When I first brought the Makerfront frame home I intended to buy only three additions to modernize the printer, naïve child that I was. Feature creep is a recurring theme in this project. The further along I got the more ambitious it became.
My plan (if you can call it that) was to rig the refreshed i3Pro with a new Duet 2 Maestro controller card, an E3D Hemera extruder, and a BLTouch bed leveling sensor. Everything else would be cobbled together from wherever I could scrounge, specifically my old printer and the spare parts drawers at Tech Valley Center of Gravity.
The Duet 2 Maestro card is a 32-bit controller with a lot of features compared to any of the old 8-bit cards. The Maestro is probably all one could ever need for a run-of-the-mill cartesian FDM printer. Time will make a lie out of that last statement but the (relatively) new generation of 32-bit controllers eliminates many shortcomings of the older boards. Printing can be quieter and faster as the boards calculate factors like motor speed more quickly and with more precision.
The higher-end Duet cards control more motors and sensors, making them suitable for complex CNC applications. The Maestro has enough dedicated outputs to run this style of 3D printer, has a built-in webserver for configuration and control, and is significantly less expensive than Duet3D’s higher-end boards. The most intriguing thing about the Duet controllers is that everything — including board configuration — is done with gcode, the control language used by 3D printers and other CNC devices. This means not having to recompile and upload firmware images to make configuration changes on the Duet controllers.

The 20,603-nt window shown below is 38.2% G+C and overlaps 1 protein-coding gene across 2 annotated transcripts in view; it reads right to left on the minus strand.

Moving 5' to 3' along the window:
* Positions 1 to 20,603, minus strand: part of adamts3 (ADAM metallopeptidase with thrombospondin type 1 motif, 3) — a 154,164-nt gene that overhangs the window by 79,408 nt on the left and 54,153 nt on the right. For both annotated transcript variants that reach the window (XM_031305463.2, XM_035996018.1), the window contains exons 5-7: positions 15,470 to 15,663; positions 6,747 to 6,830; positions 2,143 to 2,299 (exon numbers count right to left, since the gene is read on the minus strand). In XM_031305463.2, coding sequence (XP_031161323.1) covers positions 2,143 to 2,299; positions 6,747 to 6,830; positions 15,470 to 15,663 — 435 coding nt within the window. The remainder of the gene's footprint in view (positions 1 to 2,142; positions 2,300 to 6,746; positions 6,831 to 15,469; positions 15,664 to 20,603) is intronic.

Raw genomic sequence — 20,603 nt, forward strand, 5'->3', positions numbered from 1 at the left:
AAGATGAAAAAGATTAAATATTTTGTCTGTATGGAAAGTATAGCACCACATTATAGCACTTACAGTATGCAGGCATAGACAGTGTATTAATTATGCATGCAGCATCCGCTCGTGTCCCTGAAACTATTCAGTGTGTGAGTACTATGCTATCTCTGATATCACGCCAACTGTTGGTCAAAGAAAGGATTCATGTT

I printed an enclosure for the Maestro from Thingiverse. I might make something else later, or modify the top to accomodate the wires. But for now it keeps the controller board off the table and looks pretty good except for the mess of unmanaged wires I haven't dealt with. It has a mounting point for a cooling fan and channels that pull air from the outside right across the MOSFETs. It printed with some bridging problems, but considering that the vents were horizontal slits it’s impressive that it printed at all. If I remake it I'll edit it to use diamond or hexagonal vents.
Hermes… no wait, I mean Hemera
Hermès, the luxury fashion accessories company, threatened to sue E3D, the 3D printer parts company, over its decision to name the new extrusion system Hermes, after the Greek god. At the last minute E3D renamed the extrusion system Hemera. I ordered mine early enough that it shipped with the original Hermes sticker.
What's so special about the Hemera? I can’t say anything about it that E3D's own hype won’t tell you better. Honestly I chose it because whenever I mentioned it to people who know more about 3D printers than I do, those people always said it was awesome. So it was peer pressure, but perhaps a good kind of peer pressure.
Hemera’s signature heatsink design pushes the heated air up and away from your print, reducing breezes which might disrupt the print’s cooling. The dual-drive sharpened-steel drive train purports to keep a good grip on filament. I’ve had problems with filament stripping, so if this actually works, that’s good news. Hemera is an integrated extrusion system so installing it was straightforward. E3D also sells Hemera as a Bowden tube kit, but I decided on direct drive.